One Reply to “8.3.2013 Journal Prompt”

  1. We laughed about it once. Years back. Laughed about how they were always to be found and always there in the one place. They had dreams then, of travelling and seeing the world. We all had dreams then. France and England and America. But they were always there, on the via Mesto, hands in their pockets, and waiting and watching the cars leaving the town. We joked and said they’d be old men there one day.

    They couldn’t get away from school quick enough and they got jobs in the town when school was done. Mostly working with their hands and using their charm; they were charming then in a boyish way, and easy too. Everything was easy. They made small money, but they didn’t seem to mind. There was enough for beer and fancy shoes, and in time they bought scooters with mirrors and leather seats. We thought that was the start and soon they’d be gone, but they rode from one end of the via Mesto to the other and no further.

    Sometimes they carried pretty girls on the backs of their scooters, the girls taking turns, and the scooters growling and dragging shrill laughter and screams behind them and American music playing on a blue plastic transistor radio. Still they had plans, and they talked of the places they would see one day, and sure the girls could come, too. And when they talked of those far away places their voices were all singing and song, and their eyes held sparks, and they said they were putting a little away each week, a very little.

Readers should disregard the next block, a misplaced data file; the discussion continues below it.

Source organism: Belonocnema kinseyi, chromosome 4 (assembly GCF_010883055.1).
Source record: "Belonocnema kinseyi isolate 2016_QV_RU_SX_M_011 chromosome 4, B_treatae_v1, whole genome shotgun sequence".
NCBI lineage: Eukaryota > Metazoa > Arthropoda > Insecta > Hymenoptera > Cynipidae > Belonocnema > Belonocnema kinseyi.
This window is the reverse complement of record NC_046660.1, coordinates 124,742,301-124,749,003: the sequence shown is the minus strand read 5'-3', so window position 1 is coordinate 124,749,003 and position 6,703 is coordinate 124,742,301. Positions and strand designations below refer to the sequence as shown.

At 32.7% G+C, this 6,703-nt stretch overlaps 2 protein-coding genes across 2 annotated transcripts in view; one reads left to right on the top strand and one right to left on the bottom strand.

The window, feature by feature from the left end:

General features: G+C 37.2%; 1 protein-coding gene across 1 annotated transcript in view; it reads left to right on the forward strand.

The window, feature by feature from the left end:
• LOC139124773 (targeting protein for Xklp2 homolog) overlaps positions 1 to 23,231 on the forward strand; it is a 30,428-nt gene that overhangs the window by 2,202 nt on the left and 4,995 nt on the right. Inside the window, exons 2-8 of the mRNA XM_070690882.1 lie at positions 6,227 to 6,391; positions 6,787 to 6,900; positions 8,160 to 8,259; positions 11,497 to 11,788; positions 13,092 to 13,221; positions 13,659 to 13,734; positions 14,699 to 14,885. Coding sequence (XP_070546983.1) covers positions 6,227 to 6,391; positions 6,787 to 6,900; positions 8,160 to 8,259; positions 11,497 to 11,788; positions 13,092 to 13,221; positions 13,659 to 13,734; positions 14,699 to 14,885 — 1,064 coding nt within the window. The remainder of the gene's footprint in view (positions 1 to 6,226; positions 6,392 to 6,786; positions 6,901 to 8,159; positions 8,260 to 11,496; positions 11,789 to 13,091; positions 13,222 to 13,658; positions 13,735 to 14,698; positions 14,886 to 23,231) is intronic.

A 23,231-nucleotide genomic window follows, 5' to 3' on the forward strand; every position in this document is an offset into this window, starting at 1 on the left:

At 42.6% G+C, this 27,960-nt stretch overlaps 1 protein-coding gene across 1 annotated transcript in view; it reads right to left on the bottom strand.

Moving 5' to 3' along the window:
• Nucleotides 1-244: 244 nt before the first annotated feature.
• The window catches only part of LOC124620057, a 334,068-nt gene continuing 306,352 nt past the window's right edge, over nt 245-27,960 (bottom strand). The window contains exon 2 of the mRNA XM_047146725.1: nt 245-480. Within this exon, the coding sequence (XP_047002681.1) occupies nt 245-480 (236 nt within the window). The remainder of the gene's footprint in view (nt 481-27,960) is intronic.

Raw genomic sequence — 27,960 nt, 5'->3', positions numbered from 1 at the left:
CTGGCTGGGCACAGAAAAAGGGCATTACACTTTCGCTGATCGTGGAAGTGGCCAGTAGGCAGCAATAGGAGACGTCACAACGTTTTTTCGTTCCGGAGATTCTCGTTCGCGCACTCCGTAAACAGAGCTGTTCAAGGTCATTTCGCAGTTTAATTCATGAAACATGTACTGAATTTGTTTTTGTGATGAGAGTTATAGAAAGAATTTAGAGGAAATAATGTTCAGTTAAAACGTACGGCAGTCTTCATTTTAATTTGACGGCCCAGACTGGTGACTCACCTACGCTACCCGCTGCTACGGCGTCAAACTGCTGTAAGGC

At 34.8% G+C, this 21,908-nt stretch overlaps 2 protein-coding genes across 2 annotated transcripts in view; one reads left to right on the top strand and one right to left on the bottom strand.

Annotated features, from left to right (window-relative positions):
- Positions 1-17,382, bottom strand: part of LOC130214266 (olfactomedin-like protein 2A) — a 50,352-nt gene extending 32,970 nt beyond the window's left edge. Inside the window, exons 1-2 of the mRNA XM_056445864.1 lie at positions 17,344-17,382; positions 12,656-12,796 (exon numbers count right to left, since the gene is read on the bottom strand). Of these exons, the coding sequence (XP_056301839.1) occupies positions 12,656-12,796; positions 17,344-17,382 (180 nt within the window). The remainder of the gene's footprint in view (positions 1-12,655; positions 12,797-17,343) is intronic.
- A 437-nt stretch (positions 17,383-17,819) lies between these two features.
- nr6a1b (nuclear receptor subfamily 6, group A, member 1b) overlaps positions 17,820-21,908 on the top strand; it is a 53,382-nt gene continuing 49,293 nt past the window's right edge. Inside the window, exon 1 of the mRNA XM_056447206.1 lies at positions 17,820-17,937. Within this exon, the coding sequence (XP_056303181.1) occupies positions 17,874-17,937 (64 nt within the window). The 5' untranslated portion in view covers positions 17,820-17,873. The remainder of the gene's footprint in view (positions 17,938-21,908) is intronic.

Those girls became wives soon enough and soon were mothers and so the boys were become men and they had to work at two jobs just to make ends meet. They sold their scooters and wore plainer shoes. Sometimes they were short before the end of the month and the family was hungry and their savings were all spent and sometimes they had to borrow from their parents.

    Saturday nights they still meet on the via Mesto, every Saturday for years, and they drink cheap bottled beer and smoke cigarettes with names like Malboro and Winston. And they forget, for just an hour or two, that they are men with families and bills needing paid and wives grown thick in the waist and all their women-words spat. And they talk about the past, when they were boys and they rode their scooters the length of the street and pretty girls were on the back and those girls holding them tight and never letting go. And they talk about the places they’d wanted to see, the Eiffel Tower and Buckingham Palace and the Empire State Building. And the drink makes them giddy and they dream all over again and they say that one day they will, when the kids are all grown and they have a bit of money behind them.

    And they laugh then, remembering how we had said they’d be old men on the via Mesto one day and they are.

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